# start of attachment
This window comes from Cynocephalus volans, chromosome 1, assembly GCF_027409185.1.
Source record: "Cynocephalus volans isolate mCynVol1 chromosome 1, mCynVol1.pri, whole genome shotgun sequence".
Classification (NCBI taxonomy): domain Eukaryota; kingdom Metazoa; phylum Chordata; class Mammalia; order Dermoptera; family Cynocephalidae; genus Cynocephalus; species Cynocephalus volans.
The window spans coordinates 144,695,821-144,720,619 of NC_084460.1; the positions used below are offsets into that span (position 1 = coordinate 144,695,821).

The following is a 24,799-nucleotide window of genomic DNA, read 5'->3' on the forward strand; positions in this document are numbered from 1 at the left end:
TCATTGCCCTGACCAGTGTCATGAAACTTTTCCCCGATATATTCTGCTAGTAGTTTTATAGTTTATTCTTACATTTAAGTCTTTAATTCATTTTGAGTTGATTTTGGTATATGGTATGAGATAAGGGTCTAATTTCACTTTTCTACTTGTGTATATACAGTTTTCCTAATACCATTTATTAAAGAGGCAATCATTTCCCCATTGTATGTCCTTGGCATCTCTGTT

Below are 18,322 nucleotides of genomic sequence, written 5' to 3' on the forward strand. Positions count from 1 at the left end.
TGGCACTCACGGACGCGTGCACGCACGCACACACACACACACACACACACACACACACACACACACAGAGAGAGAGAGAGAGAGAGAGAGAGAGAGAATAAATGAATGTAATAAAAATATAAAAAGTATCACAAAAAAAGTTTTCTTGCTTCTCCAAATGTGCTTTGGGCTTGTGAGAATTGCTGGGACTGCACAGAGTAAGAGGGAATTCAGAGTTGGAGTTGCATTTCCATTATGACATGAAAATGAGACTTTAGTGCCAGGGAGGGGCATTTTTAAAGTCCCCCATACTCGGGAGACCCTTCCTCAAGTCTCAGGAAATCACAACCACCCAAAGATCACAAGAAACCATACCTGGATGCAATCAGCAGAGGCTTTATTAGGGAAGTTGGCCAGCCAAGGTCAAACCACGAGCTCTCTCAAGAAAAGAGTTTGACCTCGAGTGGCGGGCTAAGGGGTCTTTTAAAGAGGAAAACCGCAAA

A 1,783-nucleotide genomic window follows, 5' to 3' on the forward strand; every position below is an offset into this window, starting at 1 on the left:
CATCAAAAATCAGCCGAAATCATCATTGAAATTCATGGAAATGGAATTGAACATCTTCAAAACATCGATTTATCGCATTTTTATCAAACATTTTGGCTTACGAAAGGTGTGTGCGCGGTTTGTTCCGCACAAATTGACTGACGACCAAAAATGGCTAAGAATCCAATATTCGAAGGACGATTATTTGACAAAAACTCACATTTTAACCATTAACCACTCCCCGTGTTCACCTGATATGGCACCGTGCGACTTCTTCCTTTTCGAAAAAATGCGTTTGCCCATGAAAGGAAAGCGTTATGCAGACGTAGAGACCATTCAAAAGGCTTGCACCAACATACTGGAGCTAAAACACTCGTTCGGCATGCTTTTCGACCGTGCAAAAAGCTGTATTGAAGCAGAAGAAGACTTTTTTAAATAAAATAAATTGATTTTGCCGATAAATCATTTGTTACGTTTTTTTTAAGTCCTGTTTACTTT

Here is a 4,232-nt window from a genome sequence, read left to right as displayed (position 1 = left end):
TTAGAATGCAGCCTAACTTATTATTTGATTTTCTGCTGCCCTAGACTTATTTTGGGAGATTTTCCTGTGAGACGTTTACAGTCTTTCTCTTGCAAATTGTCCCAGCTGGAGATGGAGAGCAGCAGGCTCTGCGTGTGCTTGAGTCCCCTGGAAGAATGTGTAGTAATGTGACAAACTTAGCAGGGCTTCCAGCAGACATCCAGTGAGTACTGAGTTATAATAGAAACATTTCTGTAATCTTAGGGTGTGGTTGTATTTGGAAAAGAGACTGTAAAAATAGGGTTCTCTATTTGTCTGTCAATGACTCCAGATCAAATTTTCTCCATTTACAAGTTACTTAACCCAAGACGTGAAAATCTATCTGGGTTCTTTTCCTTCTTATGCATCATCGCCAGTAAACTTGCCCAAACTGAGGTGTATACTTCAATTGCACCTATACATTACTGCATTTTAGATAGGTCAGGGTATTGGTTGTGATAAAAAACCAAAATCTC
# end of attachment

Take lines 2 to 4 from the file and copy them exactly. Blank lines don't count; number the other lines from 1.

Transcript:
Source record: "Cynocephalus volans isolate mCynVol1 chromosome 1, mCynVol1.pri, whole genome shotgun sequence".
Classification (NCBI taxonomy): domain Eukaryota; kingdom Metazoa; phylum Chordata; class Mammalia; order Dermoptera; family Cynocephalidae; genus Cynocephalus; species Cynocephalus volans.
The window spans coordinates 144,695,821-144,720,619 of NC_084460.1; the positions used below are offsets into that span (position 1 = coordinate 144,695,821).